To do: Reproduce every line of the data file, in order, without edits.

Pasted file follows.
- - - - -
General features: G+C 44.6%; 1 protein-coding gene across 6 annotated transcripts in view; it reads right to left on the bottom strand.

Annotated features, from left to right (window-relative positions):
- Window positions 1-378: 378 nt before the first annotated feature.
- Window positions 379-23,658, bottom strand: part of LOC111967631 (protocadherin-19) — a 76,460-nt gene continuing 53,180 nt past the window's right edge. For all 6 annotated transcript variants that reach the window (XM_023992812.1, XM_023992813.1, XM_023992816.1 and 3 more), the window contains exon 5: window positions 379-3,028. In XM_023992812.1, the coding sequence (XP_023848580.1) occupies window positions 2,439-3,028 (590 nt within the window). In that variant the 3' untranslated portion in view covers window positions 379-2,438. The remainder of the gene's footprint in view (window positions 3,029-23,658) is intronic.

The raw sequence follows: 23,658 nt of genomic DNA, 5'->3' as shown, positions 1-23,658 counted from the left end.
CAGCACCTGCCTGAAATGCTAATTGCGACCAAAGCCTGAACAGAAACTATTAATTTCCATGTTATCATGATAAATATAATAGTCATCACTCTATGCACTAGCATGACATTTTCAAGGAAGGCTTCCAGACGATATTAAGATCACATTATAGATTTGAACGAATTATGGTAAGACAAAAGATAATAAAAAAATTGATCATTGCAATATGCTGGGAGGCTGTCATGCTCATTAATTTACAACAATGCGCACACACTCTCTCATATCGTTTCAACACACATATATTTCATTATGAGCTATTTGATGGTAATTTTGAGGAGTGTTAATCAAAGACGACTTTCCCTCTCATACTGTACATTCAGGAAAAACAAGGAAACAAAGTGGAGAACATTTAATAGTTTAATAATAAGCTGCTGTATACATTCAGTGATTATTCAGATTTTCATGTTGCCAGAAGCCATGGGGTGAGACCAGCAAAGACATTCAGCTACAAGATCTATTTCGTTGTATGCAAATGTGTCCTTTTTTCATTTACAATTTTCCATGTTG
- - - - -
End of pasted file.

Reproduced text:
General features: G+C 44.6%; 1 protein-coding gene across 6 annotated transcripts in view; it reads right to left on the bottom strand.

Annotated features, from left to right (window-relative positions):
- Window positions 1-378: 378 nt before the first annotated feature.
- Window positions 379-23,658, bottom strand: part of LOC111967631 (protocadherin-19) — a 76,460-nt gene continuing 53,180 nt past the window's right edge. For all 6 annotated transcript variants that reach the window (XM_023992812.1, XM_023992813.1, XM_023992816.1 and 3 more), the window contains exon 5: window positions 379-3,028. In XM_023992812.1, the coding sequence (XP_023848580.1) occupies window positions 2,439-3,028 (590 nt within the window). In that variant the 3' untranslated portion in view covers window positions 379-2,438. The remainder of the gene's footprint in view (window positions 3,029-23,658) is intronic.

The raw sequence follows: 23,658 nt of genomic DNA, 5'->3' as shown, positions 1-23,658 counted from the left end.
CAGCACCTGCCTGAAATGCTAATTGCGACCAAAGCCTGAACAGAAACTATTAATTTCCATGTTATCATGATAAATATAATAGTCATCACTCTATGCACTAGCATGACATTTTCAAGGAAGGCTTCCAGACGATATTAAGATCACATTATAGATTTGAACGAATTATGGTAAGACAAAAGATAATAAAAAAATTGATCATTGCAATATGCTGGGAGGCTGTCATGCTCATTAATTTACAACAATGCGCACACACTCTCTCATATCGTTTCAACACACATATATTTCATTATGAGCTATTTGATGGTAATTTTGAGGAGTGTTAATCAAAGACGACTTTCCCTCTCATACTGTACATTCAGGAAAAACAAGGAAACAAAGTGGAGAACATTTAATAGTTTAATAATAAGCTGCTGTATACATTCAGTGATTATTCAGATTTTCATGTTGCCAGAAGCCATGGGGTGAGACCAGCAAAGACATTCAGCTACAAGATCTATTTCGTTGTATGCAAATGTGTCCTTTTTTCATTTACAATTTTCCATGTTG